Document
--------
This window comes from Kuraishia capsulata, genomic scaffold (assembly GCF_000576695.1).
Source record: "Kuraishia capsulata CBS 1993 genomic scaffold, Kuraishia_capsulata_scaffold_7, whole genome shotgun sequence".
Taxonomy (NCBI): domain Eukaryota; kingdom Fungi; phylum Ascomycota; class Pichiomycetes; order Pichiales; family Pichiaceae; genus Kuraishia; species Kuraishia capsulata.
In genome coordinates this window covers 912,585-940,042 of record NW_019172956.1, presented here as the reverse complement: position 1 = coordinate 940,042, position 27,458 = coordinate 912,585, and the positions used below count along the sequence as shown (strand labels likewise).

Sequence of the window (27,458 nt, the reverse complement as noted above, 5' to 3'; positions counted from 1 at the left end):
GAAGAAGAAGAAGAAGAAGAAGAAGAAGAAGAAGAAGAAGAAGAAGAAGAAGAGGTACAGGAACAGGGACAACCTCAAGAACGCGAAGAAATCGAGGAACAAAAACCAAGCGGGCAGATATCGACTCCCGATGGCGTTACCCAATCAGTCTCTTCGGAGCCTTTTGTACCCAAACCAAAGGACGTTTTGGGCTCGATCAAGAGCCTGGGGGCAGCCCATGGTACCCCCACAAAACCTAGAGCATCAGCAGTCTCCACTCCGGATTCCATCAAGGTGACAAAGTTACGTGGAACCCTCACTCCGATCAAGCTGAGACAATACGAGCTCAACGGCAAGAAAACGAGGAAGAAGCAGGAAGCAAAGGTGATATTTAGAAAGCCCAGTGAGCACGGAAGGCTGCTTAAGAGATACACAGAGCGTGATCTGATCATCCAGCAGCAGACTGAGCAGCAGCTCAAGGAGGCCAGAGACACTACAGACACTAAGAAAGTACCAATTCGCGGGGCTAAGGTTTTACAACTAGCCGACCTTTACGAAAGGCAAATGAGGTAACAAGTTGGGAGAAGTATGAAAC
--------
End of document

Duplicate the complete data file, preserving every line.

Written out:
This window comes from Kuraishia capsulata, genomic scaffold (assembly GCF_000576695.1).
Source record: "Kuraishia capsulata CBS 1993 genomic scaffold, Kuraishia_capsulata_scaffold_7, whole genome shotgun sequence".
Taxonomy (NCBI): domain Eukaryota; kingdom Fungi; phylum Ascomycota; class Pichiomycetes; order Pichiales; family Pichiaceae; genus Kuraishia; species Kuraishia capsulata.
In genome coordinates this window covers 912,585-940,042 of record NW_019172956.1, presented here as the reverse complement: position 1 = coordinate 940,042, position 27,458 = coordinate 912,585, and the positions used below count along the sequence as shown (strand labels likewise).

Sequence of the window (27,458 nt, the reverse complement as noted above, 5' to 3'; positions counted from 1 at the left end):
GAAGAAGAAGAAGAAGAAGAAGAAGAAGAAGAAGAAGAAGAAGAAGAAGAAGAGGTACAGGAACAGGGACAACCTCAAGAACGCGAAGAAATCGAGGAACAAAAACCAAGCGGGCAGATATCGACTCCCGATGGCGTTACCCAATCAGTCTCTTCGGAGCCTTTTGTACCCAAACCAAAGGACGTTTTGGGCTCGATCAAGAGCCTGGGGGCAGCCCATGGTACCCCCACAAAACCTAGAGCATCAGCAGTCTCCACTCCGGATTCCATCAAGGTGACAAAGTTACGTGGAACCCTCACTCCGATCAAGCTGAGACAATACGAGCTCAACGGCAAGAAAACGAGGAAGAAGCAGGAAGCAAAGGTGATATTTAGAAAGCCCAGTGAGCACGGAAGGCTGCTTAAGAGATACACAGAGCGTGATCTGATCATCCAGCAGCAGACTGAGCAGCAGCTCAAGGAGGCCAGAGACACTACAGACACTAAGAAAGTACCAATTCGCGGGGCTAAGGTTTTACAACTAGCCGACCTTTACGAAAGGCAAATGAGGTAACAAGTTGGGAGAAGTATGAAAC